“Sometimes a woman may not have a plan or appointment to come to the hospital but the baby might get sick or the mother is not feeling well, so she is forced to visit the doctor so that she can be told what is wrong. So, when she reports at a facility she explains her problem, other women may still be bleeding so they come for help.” Elderly women’s FGD, Facility 1

Clinic activities and operations

Women get motivated to attend PNC services because of the health promotion activities that take place while at the facility like education, dancing, and singing. The promotion of PNC during the antenatal period also encourages them to attend the services. Women share amongst themselves these activities and others are motivated to attend PNC services. The administration of nutritional support encourages women to attend PNC services. Women recognize clinic activities as beneficial to their babies as they have better health outcomes.

“It might also be that she is attracted to the teaching on how she can prevent another stillbirth, sometimes they might discover what went wrong for the stillbirth to happen. So, she is advised on what to do to prevent a stillbirth… When you see the progress in the baby’s weight you feel encouraged to be coming for postnatal care services and when you see that there is no progress you still feel motivated to come so that you can be helped.” PNC Mothers’ FGD, Facility 2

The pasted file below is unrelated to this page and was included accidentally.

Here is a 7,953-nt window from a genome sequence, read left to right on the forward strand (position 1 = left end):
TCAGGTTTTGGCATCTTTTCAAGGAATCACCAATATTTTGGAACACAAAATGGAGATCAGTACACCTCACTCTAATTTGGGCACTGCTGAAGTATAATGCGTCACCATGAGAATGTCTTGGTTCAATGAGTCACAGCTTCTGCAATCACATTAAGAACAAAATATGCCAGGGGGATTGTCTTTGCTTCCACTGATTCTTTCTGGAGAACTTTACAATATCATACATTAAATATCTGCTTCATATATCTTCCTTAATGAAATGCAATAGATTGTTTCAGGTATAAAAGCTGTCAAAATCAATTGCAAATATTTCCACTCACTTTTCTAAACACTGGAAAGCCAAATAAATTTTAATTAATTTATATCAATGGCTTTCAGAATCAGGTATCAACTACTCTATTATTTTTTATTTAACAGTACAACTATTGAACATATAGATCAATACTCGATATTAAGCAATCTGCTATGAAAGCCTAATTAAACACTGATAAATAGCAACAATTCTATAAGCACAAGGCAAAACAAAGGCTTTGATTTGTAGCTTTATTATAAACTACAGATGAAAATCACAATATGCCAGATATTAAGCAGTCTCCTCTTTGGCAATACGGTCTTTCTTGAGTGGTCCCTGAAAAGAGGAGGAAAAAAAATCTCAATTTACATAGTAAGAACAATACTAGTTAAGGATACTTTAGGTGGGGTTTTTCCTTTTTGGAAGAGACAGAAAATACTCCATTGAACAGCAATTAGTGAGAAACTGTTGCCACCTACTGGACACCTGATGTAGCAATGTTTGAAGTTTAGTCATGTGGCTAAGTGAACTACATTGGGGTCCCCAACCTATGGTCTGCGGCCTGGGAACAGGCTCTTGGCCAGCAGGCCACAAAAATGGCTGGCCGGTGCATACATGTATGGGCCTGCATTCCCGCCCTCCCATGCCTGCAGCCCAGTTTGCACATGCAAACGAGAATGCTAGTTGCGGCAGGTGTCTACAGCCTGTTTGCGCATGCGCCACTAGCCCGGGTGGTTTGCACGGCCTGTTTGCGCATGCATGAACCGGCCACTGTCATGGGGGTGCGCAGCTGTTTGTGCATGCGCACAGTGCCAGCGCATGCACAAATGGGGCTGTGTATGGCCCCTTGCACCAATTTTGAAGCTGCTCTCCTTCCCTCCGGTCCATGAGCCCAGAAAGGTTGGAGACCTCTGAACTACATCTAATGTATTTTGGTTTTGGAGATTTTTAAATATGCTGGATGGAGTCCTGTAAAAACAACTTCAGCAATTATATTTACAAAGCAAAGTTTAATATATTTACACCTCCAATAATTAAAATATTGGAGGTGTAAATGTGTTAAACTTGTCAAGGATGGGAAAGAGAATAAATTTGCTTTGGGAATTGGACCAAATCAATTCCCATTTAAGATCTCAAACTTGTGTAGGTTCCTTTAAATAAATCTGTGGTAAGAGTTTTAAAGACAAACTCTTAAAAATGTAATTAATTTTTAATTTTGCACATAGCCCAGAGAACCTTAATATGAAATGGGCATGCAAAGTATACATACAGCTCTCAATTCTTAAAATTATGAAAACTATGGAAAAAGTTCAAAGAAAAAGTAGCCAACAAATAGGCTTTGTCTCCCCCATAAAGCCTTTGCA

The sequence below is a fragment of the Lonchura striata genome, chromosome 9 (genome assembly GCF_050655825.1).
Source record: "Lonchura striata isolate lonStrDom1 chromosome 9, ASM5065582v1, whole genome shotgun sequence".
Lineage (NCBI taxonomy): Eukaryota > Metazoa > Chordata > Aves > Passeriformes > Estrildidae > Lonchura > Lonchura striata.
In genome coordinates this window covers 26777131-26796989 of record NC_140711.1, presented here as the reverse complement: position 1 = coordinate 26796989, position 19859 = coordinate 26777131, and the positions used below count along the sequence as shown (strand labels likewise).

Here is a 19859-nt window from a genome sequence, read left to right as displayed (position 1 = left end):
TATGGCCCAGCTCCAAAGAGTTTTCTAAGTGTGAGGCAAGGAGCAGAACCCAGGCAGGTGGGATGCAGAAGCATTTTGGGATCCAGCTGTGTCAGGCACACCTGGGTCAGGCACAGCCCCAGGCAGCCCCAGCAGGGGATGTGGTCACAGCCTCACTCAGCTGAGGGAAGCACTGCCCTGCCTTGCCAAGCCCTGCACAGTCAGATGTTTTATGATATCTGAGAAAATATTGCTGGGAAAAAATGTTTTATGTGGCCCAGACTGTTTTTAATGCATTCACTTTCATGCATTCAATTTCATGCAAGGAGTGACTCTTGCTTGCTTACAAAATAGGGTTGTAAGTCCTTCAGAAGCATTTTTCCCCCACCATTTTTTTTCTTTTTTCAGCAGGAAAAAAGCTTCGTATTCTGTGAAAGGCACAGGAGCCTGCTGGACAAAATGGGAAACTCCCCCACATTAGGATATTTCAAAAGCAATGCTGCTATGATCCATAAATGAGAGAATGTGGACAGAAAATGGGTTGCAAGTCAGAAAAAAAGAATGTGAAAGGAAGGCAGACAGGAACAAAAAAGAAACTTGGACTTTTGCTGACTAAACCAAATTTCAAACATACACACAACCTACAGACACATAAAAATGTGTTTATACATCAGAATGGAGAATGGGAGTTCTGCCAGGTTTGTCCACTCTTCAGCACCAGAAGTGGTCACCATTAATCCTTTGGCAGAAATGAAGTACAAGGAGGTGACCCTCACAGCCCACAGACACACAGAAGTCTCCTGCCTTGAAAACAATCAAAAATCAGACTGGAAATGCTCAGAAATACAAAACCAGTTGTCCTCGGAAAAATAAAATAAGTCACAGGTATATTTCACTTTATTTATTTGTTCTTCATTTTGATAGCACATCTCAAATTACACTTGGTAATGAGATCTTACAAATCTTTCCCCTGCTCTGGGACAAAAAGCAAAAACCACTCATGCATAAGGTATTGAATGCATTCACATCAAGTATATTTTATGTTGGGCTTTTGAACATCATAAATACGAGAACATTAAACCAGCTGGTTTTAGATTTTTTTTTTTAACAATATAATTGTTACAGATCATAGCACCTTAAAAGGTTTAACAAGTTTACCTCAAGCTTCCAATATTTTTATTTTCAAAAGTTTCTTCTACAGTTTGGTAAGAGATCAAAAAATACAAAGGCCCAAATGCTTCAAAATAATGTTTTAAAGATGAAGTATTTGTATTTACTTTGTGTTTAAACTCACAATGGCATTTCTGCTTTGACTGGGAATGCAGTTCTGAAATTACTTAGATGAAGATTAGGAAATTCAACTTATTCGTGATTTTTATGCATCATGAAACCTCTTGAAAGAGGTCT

“The reason which makes the mother have an interest in coming for post-natal with the baby, firstly, is on the part of the hospital… the women who have come for PNC services at seven days after delivery and six weeks are prioritized and attended to first which encourages them to keep coming here at the hospital for they know that they will not wait for a long time.” Health Worker In-depth Interview, Facility 1

Results from observations

A total of 11 observations were conducted and covered 1 h, 24 h, 48 h, one week, 2 weeks, 4 weeks, and 6 weeks post-delivery. In total, we observed interactions between postnatal women, and their babies with healthcare workers and paid attention to the health services they received. We observed for a total of 36 h. In summary, the common services that babies received were vaccination with minimal advice on breastfeeding. The women that were due for TTV, received the vaccine. There were minimal instances where physical examinations were performed on the mother and baby and rarely was there any counseling done including among new and young mothers. There were exceptional cases where student nurses were available where education, demonstration of breastfeeding, and examinations were done. There were cases where women were seen in pain after delivery and there was no indication of receipt of painkillers, let alone examination that is needed especially for those that were observed 24 h post-delivery and were about to be discharged. Women would share advice among themselves, or their guardians would advise them and others in the ward on what to do. Some of the pieces of advice included squatting in the delivery room to facilitate the delivery of the placenta and tying a wrapper around the tummy after delivery which is believed to aid in the management of abdominal pains and cleansing of any products of conceptions (Table 6).

Table 6 Summary of observations